With COVID-19, disinfection awareness is moving out of clinical/professional environments into more public spaces. And while it’s easy to maintain social distancing, put on personal protective equipment and wash hands, we’ve discovered that the general public is not as familiar with the proper use of disinfectants. That inexperience and lack of knowledge may compromise the efficacy of their use and lead to a false sense of security. Here are some of the most common misconceptions and misunderstandings we’re seeing encountered by the public everyday. Also, please have fun answering some interesting questions as you scroll.
Hospital disinfectants are registered by Health Canada or the EPA for use in healthcare facilities, veterinary practices, dental offices, spas, salons, clinics and other professional establishments where they are considered more effective against a broader group of pathogens including viruses, bacteria and fungi. While household disinfectants boast killing “99.9% of Germs”, this is insufficient for more heavily trafficked and higher risk environments where bacteria will multiply and potentially pose a risk of infection. A safe rule of thumb is to leave household disinfectants at home and use hospital disinfectants in commercial settings.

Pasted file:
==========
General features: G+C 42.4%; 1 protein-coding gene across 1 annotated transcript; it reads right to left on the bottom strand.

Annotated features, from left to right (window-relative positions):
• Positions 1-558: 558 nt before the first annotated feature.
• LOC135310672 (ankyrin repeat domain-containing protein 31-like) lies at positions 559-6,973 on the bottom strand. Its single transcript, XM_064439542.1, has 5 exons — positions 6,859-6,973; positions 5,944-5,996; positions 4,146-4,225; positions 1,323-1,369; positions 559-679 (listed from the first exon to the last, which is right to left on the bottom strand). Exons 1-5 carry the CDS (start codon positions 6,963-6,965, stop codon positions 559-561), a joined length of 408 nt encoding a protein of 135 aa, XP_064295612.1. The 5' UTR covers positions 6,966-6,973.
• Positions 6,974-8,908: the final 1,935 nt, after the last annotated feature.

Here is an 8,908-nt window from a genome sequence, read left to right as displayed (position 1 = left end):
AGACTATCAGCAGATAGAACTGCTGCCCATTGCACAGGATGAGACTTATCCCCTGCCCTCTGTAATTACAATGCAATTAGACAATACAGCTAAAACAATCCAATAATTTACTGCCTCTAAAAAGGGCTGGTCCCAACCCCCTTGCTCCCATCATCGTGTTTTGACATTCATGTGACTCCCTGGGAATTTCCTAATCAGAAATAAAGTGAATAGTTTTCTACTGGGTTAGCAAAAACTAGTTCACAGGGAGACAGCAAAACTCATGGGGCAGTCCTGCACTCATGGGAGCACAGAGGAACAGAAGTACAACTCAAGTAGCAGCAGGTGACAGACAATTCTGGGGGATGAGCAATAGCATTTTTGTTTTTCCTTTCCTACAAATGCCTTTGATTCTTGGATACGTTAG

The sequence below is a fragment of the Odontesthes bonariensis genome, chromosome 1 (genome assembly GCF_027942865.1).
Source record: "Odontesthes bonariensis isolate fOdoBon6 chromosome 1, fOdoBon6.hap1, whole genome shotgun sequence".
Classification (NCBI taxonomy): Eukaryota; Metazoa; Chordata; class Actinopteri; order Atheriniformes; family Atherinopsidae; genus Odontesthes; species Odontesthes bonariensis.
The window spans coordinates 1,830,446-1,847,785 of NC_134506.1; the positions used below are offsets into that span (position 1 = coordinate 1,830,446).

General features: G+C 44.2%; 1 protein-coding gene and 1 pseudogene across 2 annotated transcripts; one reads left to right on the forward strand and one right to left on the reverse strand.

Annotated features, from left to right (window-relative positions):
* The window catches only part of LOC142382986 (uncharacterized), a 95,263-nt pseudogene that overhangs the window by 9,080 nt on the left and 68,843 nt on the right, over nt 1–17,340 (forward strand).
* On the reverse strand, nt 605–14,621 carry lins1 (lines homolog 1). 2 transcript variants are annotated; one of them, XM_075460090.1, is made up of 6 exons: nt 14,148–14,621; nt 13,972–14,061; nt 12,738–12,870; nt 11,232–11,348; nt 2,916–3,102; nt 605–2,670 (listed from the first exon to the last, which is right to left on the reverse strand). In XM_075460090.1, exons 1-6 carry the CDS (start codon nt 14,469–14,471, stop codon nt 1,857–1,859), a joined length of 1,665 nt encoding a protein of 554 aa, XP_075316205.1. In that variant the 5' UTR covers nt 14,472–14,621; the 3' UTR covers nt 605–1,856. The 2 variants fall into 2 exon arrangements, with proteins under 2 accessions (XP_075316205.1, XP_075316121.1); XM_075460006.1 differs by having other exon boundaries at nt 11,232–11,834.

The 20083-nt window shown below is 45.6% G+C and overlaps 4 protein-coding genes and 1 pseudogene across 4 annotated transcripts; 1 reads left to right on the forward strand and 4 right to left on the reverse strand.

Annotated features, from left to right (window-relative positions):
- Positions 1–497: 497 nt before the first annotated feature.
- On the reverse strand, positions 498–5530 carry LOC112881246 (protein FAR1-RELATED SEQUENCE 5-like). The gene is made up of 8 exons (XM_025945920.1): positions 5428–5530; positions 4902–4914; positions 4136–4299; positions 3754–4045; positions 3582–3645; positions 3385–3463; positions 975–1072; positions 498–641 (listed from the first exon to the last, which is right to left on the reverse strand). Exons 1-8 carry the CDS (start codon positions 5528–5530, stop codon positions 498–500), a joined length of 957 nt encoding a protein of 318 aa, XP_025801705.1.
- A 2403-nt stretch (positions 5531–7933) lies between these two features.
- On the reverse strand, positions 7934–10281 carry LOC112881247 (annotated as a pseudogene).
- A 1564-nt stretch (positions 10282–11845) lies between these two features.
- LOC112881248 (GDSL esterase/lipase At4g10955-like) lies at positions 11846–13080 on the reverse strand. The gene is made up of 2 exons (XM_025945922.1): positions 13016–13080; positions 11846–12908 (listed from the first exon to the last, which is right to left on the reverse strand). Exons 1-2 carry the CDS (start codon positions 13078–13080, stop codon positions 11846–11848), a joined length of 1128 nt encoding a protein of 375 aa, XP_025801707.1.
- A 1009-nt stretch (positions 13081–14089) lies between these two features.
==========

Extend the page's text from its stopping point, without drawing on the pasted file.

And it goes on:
Unlike spilt milk, you can’t see pathogens, therefore it is hard to know if they have been removed by simply wiping. Instead, a contaminated surface must remain wet with the disinfectant for a prescribed amount of time indicated on the label—sometimes as long as 10 minutes! If it dries too quickly, it will not be effective. You may have to re-apply many times, so the shorter that wet contact time is, the better. Remember that bacteria left behind can multiply rapidly and re-contaminate a surface if not properly disinfected.
Not ALL disinfectants are created equal and can widely differ by what they kill (claims), how quickly they do so (contact time), personal safety precautions (e.g. need for PPE) and environmental impact. For a disinfectant to have efficacy against specific pathogens, it must be approved by federal regulatory bodies (such as Health Canada, the EPA or FDA).
— Randy Pilon, President and CEO, Virox® Technologies Inc.